Excessive laboratory monitoring for refeeding syndrome: opportunities for enhancement
CPS ePoster Library. Ghaddar R. 06/01/17; 176563; 2
Dr. Rola Ghaddar
Dr. Rola Ghaddar
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Background: Anorexia nervosa (AN) is a complex medical condition affecting mainly adolescents and young adults. Despite the risk of refeeding syndrome, recent literature is supporting more aggressive inpatient nutritional rehabilitation. To aid physicians in monitoring and preventing refeeding syndrome, current guidelines recommend daily laboratory testing in the first week of hospitalization and 2-3times/week for the following 3 weeks. Our hypothesis is that the number of recommended analysis is too important and the cost/benefit could be improved.

Objectives: The aim of this study is first to evaluate the incidence and risk factors of refeeding syndrome in adolescents with AN in a tertiary pediatric center specialized in the treatment of ED, and second to determine the proportion of pertinent blood tests, realized in patients admitted for nutritional rehabilitation, according to their state of malnutrition.

Methods: A retrospective chart review of medical admissions occurring between May 2014 and May 2015 in a tertiary pediatric hospital was performed. Patients were included if they were younger than 18 years old, admitted for protocol-based refeeding (enteral feeding), and met criteria for AN whether restrictive or purging sub-type. For patients with multiple admissions, each admission was analyzed separately. Patients with bulimia nervosa or patients presenting with a pre-existing comorbidity causing electrolyte abnormalities were excluded. Laboratory testing in our setting was done routinely upon admission and then repeated according to the attending physician's clinical judgment.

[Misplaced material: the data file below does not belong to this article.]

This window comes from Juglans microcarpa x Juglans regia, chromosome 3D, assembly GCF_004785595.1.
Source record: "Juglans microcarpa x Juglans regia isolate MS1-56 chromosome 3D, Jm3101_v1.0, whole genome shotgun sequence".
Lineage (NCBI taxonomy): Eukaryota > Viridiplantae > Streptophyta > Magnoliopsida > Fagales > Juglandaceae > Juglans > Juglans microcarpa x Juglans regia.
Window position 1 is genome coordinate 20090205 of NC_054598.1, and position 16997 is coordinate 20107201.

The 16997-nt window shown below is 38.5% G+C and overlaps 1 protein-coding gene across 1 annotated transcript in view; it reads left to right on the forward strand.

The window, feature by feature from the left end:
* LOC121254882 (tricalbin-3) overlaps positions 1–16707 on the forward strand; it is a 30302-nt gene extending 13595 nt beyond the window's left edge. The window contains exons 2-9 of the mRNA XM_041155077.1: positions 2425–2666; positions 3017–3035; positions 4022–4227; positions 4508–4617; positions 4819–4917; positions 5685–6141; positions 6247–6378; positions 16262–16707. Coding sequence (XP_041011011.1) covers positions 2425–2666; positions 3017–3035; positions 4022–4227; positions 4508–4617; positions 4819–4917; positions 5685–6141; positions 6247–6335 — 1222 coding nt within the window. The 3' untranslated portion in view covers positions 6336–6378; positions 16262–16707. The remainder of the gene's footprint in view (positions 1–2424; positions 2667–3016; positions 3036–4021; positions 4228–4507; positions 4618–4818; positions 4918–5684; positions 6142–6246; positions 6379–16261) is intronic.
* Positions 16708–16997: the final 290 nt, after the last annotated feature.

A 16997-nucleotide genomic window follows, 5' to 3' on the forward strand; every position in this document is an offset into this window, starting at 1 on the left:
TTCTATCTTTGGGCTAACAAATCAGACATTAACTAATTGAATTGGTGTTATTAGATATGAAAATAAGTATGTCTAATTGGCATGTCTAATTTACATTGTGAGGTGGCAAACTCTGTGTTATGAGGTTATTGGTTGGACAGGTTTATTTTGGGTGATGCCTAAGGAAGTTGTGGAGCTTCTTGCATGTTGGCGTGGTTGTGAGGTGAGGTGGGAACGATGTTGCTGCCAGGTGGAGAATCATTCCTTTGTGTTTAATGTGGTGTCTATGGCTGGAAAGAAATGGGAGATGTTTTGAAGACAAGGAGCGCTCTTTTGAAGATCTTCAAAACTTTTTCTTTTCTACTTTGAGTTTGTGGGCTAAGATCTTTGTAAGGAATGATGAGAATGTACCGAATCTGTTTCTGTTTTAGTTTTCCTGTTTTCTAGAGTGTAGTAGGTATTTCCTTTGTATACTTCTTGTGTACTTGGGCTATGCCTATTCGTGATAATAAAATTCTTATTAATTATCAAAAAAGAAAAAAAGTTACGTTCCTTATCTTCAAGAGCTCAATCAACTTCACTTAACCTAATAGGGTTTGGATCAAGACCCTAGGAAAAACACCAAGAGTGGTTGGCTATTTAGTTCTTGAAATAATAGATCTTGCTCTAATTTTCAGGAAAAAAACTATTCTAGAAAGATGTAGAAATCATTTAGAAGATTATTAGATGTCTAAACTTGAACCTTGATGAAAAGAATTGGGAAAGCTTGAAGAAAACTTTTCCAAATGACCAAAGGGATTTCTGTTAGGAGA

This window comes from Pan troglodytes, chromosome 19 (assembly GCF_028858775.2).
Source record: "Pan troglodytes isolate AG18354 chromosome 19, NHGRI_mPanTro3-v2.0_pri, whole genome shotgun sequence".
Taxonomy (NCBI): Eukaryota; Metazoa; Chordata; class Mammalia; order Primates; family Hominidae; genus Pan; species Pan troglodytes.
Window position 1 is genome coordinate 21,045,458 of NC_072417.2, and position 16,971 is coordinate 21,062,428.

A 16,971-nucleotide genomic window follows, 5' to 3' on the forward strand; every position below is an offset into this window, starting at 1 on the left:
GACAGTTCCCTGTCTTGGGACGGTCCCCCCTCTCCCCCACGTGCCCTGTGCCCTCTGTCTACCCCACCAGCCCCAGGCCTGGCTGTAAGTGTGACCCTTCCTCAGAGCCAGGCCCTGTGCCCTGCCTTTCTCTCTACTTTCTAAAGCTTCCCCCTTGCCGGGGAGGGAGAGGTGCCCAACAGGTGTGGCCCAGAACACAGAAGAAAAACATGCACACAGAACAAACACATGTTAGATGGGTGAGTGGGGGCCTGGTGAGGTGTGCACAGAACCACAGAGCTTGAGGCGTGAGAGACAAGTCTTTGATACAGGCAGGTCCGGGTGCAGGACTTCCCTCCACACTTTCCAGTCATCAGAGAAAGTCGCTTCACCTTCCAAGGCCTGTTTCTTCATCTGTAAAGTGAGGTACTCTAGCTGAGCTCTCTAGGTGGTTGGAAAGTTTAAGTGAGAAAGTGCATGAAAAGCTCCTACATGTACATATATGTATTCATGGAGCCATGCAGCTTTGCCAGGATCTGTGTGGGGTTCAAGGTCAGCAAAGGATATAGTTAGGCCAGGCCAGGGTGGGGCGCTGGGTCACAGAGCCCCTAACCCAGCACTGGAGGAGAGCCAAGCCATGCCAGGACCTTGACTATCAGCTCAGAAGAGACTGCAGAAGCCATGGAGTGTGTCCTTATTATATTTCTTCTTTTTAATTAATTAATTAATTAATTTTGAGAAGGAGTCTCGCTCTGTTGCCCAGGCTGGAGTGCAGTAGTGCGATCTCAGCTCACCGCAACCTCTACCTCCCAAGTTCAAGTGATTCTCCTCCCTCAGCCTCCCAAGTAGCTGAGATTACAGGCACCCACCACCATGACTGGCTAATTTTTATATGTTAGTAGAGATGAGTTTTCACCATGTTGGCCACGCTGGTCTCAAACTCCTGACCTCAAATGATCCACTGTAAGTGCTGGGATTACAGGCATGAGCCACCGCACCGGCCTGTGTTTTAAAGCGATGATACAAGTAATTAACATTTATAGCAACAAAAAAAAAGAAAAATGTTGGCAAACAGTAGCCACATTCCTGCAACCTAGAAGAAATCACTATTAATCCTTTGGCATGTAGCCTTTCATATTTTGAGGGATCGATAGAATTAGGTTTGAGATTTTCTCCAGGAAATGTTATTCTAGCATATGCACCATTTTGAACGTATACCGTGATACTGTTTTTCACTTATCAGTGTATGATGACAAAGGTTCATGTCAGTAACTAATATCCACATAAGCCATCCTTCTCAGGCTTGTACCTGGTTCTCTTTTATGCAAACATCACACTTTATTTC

Results: Of the 99 patient encounters included in the study, the mean age was 14.6 years, with female predominance (97%). The mean admission BMI was 15.3 +/-2 (z-score -2.6+/- 1.4). The mean length of hospitalization was 40.3 days +/- 21.8. No cases of refeeding syndrome were observed. We had 1289 laboratory tests performed, 13 per patient encounter. Of these, only 1.5% were abnormal values (n=16 phosphorus, n=2 magnesium, n=2 potassium) and 0.85% led to supplementation (n=8 phophorus, n=2 magnesium, n= 1 potassium). Patients with abnormal values had similar age, BMI, length of illness and number of hospitalizations compared to patients with normal values. No critical values were identified. The total cost for laboratories performed was 148 926.80$, on average 1504$/admitted patient.

Conclusion: In our studied population, no cases of refeeding syndrome were observed. Although, we performed a lower number of laboratory test than currently recommended without any consequences on outcome or management, we believe there is potential for improvement in those numbers. Further studies are needed to determine the frequency of laboratory testing required to monitor refeeding syndrome.

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